IOC President Pleased With Security Despite G4S Failure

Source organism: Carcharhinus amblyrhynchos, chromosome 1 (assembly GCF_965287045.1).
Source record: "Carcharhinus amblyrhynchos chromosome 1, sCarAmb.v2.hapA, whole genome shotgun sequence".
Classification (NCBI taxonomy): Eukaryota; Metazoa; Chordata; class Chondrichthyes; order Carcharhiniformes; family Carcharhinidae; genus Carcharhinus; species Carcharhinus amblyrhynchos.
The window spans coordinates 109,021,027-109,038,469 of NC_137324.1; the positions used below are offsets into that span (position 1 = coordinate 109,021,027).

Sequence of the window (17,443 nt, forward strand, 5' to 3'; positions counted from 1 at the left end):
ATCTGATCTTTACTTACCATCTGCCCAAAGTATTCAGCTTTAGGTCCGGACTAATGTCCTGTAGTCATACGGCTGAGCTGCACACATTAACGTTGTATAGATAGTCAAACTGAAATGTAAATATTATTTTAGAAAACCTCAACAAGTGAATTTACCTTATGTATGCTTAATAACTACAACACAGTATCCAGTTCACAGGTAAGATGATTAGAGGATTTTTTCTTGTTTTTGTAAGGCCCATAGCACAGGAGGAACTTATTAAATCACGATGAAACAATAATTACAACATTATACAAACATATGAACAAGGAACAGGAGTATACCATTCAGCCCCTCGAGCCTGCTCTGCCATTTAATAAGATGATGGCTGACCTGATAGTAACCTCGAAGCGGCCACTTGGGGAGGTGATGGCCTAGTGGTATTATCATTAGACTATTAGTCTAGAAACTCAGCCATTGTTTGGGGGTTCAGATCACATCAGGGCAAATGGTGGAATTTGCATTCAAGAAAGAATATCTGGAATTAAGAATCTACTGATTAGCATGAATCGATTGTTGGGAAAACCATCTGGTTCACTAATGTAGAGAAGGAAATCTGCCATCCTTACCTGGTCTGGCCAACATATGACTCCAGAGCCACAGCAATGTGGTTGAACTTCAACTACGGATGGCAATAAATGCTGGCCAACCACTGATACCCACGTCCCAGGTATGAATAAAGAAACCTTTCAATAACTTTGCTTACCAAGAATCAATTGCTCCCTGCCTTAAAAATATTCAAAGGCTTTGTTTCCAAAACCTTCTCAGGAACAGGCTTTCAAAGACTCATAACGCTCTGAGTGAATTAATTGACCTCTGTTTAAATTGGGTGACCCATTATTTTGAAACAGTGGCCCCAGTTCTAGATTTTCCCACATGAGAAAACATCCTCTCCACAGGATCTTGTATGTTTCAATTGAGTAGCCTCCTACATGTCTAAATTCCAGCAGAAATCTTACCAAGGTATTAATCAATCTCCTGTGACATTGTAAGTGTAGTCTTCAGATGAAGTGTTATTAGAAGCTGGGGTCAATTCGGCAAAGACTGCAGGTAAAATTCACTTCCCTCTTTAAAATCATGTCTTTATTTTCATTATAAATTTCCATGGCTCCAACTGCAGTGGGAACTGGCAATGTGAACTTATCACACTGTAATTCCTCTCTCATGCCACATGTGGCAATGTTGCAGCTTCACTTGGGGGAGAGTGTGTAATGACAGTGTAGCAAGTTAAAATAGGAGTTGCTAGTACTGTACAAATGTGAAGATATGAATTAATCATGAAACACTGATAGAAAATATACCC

The IOC declared that the safety levels for the London Olympics have not been compromised by a major security contractor's failure to find enough staff, according to Karolos Grohmann of REUTERS. IOC President Jacques Rogge said, "Of course security is paramount and important for everyone. I think there has been a good show of flexibility with the problem that arose." Last week, the British government said that it "would deploy an additional 3,500 troops" after it became clear security firm G4S could not provide the 10,400 guards it was contracted to do because "of problems processing applicants." Rogge believes that tight security would "not affect the atmosphere." He added, "Extra input of soldiers is something that gives us tranquility in the field of security. They will not be running around with machine guns. They will be ready to intervene. Not visible, not obtrusive and this will not spoil the fun." The guard's fiasco, coming days before the July 27 opening ceremony, has "prompted concerns over safety of both athletes and spectators," and raised fears that those trying to get into venues would face long queues for security checks. Rogge said, "We got reassurances from the government that security would be absolutely in place. We are in the process of fixing the issue that came up. We absolutely feel secure in terms of transfer of soldiers" (REUTERS, 7/16). The SID reported that the London Olympics will be the last for Rogge as IOC president. In Sept. '13, the IOC "will elect a successor" of the 70-year-old Belgian at the 125th IOC Session in Buenos Aires. The most likely candidate is IOC VP Thomas Bach. The president of the German Olympic Sport Federation "has not officially confirmed" his candidature yet (SID, 7/16).